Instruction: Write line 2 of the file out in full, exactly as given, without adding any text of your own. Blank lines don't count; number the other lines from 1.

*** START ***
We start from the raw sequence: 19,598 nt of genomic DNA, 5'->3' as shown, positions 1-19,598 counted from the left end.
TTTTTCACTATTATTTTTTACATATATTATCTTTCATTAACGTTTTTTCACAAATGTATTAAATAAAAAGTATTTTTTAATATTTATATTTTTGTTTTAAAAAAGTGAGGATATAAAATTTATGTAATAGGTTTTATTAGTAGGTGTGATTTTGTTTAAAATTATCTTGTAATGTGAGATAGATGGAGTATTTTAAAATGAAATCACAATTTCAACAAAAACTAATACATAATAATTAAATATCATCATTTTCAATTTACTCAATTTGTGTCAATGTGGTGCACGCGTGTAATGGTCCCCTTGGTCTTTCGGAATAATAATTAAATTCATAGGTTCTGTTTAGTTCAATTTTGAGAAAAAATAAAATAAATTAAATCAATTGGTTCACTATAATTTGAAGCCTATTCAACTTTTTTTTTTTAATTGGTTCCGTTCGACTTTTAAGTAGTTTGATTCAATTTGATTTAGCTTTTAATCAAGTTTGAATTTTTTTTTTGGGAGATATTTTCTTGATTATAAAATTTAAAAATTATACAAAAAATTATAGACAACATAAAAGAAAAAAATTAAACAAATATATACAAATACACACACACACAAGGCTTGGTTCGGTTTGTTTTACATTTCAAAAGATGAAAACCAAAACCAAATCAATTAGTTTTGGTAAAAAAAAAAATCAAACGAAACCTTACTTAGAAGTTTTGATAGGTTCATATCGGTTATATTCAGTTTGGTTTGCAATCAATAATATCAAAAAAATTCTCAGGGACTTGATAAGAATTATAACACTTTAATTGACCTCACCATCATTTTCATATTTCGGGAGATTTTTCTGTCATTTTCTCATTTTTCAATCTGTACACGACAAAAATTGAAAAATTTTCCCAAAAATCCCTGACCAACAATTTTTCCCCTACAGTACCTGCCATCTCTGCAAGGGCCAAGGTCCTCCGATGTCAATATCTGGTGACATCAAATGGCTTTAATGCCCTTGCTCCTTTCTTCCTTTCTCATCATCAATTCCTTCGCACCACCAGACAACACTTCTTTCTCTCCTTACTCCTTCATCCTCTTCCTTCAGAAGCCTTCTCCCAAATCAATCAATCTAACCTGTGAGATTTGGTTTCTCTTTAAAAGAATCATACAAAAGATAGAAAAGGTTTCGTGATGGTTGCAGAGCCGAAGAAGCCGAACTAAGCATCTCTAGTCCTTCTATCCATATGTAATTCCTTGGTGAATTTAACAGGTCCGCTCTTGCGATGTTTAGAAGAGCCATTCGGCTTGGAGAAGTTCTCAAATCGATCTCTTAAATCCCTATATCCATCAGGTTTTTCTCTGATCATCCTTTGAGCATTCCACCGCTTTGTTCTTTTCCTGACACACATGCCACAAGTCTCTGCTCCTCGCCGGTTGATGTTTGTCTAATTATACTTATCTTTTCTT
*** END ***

TTTTTCACTATTATTTTTTACATATATTATCTTTCATTAACGTTTTTTCACAAATGTATTAAATAAAAAGTATTTTTTAATATTTATATTTTTGTTTTAAAAAAGTGAGGATATAAAATTTATGTAATAGGTTTTATTAGTAGGTGTGATTTTGTTTAAAATTATCTTGTAATGTGAGATAGATGGAGTATTTTAAAATGAAATCACAATTTCAACAAAAACTAATACATAATAATTAAATATCATCATTTTCAATTTACTCAATTTGTGTCAATGTGGTGCACGCGTGTAATGGTCCCCTTGGTCTTTCGGAATAATAATTAAATTCATAGGTTCTGTTTAGTTCAATTTTGAGAAAAAATAAAATAAATTAAATCAATTGGTTCACTATAATTTGAAGCCTATTCAACTTTTTTTTTTTAATTGGTTCCGTTCGACTTTTAAGTAGTTTGATTCAATTTGATTTAGCTTTTAATCAAGTTTGAATTTTTTTTTTGGGAGATATTTTCTTGATTATAAAATTTAAAAATTATACAAAAAATTATAGACAACATAAAAGAAAAAAATTAAACAAATATATACAAATACACACACACACAAGGCTTGGTTCGGTTTGTTTTACATTTCAAAAGATGAAAACCAAAACCAAATCAATTAGTTTTGGTAAAAAAAAAAATCAAACGAAACCTTACTTAGAAGTTTTGATAGGTTCATATCGGTTATATTCAGTTTGGTTTGCAATCAATAATATCAAAAAAATTCTCAGGGACTTGATAAGAATTATAACACTTTAATTGACCTCACCATCATTTTCATATTTCGGGAGATTTTTCTGTCATTTTCTCATTTTTCAATCTGTACACGACAAAAATTGAAAAATTTTCCCAAAAATCCCTGACCAACAATTTTTCCCCTACAGTACCTGCCATCTCTGCAAGGGCCAAGGTCCTCCGATGTCAATATCTGGTGACATCAAATGGCTTTAATGCCCTTGCTCCTTTCTTCCTTTCTCATCATCAATTCCTTCGCACCACCAGACAACACTTCTTTCTCTCCTTACTCCTTCATCCTCTTCCTTCAGAAGCCTTCTCCCAAATCAATCAATCTAACCTGTGAGATTTGGTTTCTCTTTAAAAGAATCATACAAAAGATAGAAAAGGTTTCGTGATGGTTGCAGAGCCGAAGAAGCCGAACTAAGCATCTCTAGTCCTTCTATCCATATGTAATTCCTTGGTGAATTTAACAGGTCCGCTCTTGCGATGTTTAGAAGAGCCATTCGGCTTGGAGAAGTTCTCAAATCGATCTCTTAAATCCCTATATCCATCAGGTTTTTCTCTGATCATCCTTTGAGCATTCCACCGCTTTGTTCTTTTCCTGACACACATGCCACAAGTCTCTGCTCCTCGCCGGTTGATGTTTGTCTAATTATACTTATCTTTTCTT